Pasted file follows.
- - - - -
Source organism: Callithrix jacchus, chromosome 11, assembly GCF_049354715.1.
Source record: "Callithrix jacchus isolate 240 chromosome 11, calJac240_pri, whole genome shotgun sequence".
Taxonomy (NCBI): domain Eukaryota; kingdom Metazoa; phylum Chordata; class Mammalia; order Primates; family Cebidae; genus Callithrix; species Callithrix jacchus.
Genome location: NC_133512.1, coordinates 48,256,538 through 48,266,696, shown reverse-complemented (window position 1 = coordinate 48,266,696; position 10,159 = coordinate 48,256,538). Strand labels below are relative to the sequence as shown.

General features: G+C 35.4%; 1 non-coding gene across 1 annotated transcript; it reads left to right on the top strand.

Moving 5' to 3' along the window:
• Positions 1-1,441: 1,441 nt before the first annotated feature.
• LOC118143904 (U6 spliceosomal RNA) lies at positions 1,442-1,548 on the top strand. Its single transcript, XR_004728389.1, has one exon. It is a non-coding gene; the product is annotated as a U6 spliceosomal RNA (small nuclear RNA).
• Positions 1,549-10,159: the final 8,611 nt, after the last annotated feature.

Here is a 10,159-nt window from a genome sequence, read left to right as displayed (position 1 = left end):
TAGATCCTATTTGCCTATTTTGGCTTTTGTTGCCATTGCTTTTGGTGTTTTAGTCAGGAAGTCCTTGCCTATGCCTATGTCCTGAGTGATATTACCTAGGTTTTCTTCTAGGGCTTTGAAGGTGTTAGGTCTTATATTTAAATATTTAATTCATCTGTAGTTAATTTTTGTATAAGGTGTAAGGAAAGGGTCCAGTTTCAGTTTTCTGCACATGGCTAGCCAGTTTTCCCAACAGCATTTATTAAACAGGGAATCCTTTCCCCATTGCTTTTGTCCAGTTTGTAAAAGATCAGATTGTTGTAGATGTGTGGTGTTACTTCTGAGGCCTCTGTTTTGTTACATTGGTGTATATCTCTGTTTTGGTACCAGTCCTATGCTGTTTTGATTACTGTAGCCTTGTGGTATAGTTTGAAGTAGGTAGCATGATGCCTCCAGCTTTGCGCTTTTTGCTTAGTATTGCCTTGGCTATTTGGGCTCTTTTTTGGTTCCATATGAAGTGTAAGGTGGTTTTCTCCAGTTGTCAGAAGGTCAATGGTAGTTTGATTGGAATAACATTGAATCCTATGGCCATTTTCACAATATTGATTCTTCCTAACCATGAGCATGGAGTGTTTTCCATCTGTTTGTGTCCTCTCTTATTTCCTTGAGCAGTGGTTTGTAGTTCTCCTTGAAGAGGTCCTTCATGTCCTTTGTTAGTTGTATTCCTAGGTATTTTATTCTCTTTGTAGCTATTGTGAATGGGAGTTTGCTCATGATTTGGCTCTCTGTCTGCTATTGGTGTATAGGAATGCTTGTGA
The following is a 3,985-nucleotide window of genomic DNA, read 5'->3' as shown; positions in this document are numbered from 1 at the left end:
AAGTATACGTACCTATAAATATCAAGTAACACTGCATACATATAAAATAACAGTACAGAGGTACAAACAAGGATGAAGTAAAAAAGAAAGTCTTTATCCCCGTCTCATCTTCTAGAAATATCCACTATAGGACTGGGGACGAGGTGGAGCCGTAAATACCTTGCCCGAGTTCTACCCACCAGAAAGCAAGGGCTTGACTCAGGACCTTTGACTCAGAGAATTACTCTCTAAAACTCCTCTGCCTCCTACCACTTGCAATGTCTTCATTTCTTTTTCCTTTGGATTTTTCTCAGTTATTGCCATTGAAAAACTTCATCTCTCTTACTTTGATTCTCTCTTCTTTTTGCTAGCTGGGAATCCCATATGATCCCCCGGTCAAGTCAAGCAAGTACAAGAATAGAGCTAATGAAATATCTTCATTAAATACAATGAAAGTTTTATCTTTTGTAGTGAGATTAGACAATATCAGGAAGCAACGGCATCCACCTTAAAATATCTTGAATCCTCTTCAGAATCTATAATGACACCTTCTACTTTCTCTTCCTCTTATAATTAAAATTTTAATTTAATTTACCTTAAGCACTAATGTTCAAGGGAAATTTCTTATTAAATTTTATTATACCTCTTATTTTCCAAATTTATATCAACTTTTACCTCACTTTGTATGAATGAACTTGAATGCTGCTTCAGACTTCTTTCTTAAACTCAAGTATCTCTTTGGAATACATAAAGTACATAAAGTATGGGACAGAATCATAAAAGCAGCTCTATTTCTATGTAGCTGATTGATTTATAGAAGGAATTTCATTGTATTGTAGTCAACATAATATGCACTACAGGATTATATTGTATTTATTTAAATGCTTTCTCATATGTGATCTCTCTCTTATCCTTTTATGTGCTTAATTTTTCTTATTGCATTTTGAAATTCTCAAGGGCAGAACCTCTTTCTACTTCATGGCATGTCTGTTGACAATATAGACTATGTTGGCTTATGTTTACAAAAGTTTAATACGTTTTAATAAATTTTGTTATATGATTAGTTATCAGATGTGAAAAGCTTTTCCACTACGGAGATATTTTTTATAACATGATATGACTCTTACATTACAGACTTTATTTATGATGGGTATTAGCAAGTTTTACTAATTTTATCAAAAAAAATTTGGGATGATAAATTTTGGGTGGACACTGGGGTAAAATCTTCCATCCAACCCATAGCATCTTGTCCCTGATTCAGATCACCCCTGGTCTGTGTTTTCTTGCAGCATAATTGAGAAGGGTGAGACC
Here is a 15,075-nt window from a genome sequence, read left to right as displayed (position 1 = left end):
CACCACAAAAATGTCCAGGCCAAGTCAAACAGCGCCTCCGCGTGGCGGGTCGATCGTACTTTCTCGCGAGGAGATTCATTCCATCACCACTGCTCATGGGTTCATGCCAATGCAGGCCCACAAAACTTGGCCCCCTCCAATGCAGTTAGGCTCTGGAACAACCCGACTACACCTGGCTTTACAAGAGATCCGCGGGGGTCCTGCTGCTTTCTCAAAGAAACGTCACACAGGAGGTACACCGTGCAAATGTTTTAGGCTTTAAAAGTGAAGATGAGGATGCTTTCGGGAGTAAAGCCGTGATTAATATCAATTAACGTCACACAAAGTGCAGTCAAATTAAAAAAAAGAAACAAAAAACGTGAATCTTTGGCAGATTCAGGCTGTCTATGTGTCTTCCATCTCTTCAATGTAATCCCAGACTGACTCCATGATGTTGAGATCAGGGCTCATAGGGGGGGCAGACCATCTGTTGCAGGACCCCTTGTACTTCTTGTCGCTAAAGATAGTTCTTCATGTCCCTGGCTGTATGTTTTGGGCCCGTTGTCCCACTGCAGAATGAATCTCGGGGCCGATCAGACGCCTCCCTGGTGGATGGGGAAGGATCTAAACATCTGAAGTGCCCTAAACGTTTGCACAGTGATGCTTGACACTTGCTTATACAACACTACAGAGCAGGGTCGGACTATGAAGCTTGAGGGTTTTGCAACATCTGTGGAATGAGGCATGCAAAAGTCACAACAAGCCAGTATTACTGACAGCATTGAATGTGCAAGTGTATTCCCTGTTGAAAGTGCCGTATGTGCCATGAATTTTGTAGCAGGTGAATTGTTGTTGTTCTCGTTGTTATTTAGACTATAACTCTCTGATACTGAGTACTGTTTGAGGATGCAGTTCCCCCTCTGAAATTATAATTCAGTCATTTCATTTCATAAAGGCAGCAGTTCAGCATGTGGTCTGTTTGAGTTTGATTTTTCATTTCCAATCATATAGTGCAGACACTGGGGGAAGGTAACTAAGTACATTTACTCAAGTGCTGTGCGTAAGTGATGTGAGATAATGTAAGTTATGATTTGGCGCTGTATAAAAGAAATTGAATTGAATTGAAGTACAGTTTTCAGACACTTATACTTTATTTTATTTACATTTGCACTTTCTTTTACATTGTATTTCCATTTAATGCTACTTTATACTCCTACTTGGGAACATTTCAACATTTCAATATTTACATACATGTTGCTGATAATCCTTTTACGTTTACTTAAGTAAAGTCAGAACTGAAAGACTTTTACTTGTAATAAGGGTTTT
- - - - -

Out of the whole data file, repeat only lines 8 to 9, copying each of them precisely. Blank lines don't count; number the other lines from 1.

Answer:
• LOC118143904 (U6 spliceosomal RNA) lies at positions 1,442-1,548 on the top strand. Its single transcript, XR_004728389.1, has one exon. It is a non-coding gene; the product is annotated as a U6 spliceosomal RNA (small nuclear RNA).
• Positions 1,549-10,159: the final 8,611 nt, after the last annotated feature.